UAF biology student awarded NSF Graduate Research Fellowship

headshot of a woman with long, dark hair standing in front of a stained glass window.
Photo by Amy Loeffler
Jorda Kovash is one of two Alaska-based graduate students who received the prestigious National Science Foundation Graduate Research Fellowship in the 2024 cycle.

University of Alaska Fairbanks graduate student Jorda Kovash was recently awarded a National Science Foundation Graduate Research Fellowship. She is one of two graduate students in the state of Alaska who received the prestigious award in the 2024 cycle.

In addition to professional development opportunities, the fellowship provides three years of financial support, including an annual stipend of $37,000 and $16,000 to cover the cost of tuition.

Kovash studies in the Department of Biology and Wildlife under the auspices of the Institute of Arctic Biology. Since 2015, she has been researching how the immune systems of trembling aspens respond to a fungal disease called aspen running canker. She sequences the RNA of infected trees — a novel approach because RNA sequencing is traditionally used to study human cell biology, not flora.

“This is an emerging pathogen in the sub-Arctic,” said Kovash. “RNA sequencing has very rarely, if ever, been used as a tool to look at forest health.”

Trembling aspens are one of four deciduous tree species in the boreal forest. They are an important food source for moose. They also serve as natural firebreaks during fire season, making Kovash’s research timely in the face of climate change. According to the USDA Climate Hubs website, changes in the Interior’s climate are forecast to increase fire frequency and intensity.

 “Jorda has already made significant contributions to this research, and I am excited to see what she discovers with the help of this fellowship in the next few years,” said research scientist Ursel Schütte, one of Kovash’s advisors and a co-principal investigator on the project. “It’s exciting for such a deserving student to be recognized by the NSF.”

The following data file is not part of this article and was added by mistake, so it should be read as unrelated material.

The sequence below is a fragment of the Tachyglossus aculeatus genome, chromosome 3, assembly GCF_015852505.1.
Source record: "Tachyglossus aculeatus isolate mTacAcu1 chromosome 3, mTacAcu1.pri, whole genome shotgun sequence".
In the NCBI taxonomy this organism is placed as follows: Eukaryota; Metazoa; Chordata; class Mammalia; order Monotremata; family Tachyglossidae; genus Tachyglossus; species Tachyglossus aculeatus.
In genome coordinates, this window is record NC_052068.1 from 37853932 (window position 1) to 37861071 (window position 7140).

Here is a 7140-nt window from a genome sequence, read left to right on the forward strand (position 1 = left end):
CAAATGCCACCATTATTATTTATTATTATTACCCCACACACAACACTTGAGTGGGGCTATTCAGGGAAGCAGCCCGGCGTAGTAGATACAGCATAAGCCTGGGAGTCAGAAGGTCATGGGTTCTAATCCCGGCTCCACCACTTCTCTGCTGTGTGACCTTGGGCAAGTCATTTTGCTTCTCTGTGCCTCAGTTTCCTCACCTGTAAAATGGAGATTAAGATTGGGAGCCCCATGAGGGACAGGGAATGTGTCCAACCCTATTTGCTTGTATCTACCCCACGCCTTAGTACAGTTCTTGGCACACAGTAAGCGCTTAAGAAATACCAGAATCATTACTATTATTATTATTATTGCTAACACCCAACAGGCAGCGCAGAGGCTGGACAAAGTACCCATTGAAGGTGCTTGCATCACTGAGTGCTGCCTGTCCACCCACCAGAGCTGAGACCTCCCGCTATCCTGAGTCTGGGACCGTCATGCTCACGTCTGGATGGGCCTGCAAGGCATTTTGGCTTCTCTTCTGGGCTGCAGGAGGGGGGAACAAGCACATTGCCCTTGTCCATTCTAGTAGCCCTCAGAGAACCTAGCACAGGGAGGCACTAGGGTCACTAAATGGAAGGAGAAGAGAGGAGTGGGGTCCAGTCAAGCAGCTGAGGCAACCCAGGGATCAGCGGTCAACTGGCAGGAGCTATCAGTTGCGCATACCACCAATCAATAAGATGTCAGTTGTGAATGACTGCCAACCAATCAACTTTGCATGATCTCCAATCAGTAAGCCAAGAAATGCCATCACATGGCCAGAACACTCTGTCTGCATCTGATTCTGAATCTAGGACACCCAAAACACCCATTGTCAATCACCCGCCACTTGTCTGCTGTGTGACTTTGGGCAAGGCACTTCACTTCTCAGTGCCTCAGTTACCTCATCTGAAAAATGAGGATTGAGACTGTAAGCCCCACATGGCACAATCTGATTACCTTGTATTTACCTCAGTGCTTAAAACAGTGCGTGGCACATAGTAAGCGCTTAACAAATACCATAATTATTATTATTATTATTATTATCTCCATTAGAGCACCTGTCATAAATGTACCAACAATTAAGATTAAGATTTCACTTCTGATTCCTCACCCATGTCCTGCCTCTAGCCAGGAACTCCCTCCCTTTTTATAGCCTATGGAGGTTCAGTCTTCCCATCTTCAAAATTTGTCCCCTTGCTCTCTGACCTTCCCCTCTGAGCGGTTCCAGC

Kovash received undergraduate research support from UAF’s Biomedical Learning and Student Training program and the Alaska IDeA Network of Biomedical Research Excellence.

She  is currently a master’s student, but her research with Schütte’s lab will most likely carry her through to her Ph.D. 

 “I think it’s so important to champion nontraditional students like Jorda,” said Mary Beth Leigh, co-principal investigator on the project and Kovash’s co-advisor.She's a first-generation college student who has pursued her passion for biology, natural resources and conservation in Montana, New York City and Alaska. She’s also worked in the service industry, as well as in disaster response. She's incredibly mature as a researcher by having those diverse experiences.”

Kovash’s passion for her research is also deeply rooted in her cultural connection to the Mandan Tribe of the Great Plains.  

She said, “I want to remain an environmental steward as a modern Native. It was a large part of my application for this fellowship — my journey, my connection to the land, and my dedication to linking the science with indigenous forms of knowledge.”

The NSF Graduate Research Fellowship Program began funding graduate research in 1952 and  is the country’s oldest fellowship program directly supporting graduate students in myriad STEM fields, according to the NSF website. Since 1952, NSF has funded over 70,000 fellowships out of more than 500,000 applicants. Forty-two fellows have gone on to become Nobel laureates, and more than 450 have become members of the National Academy of Sciences.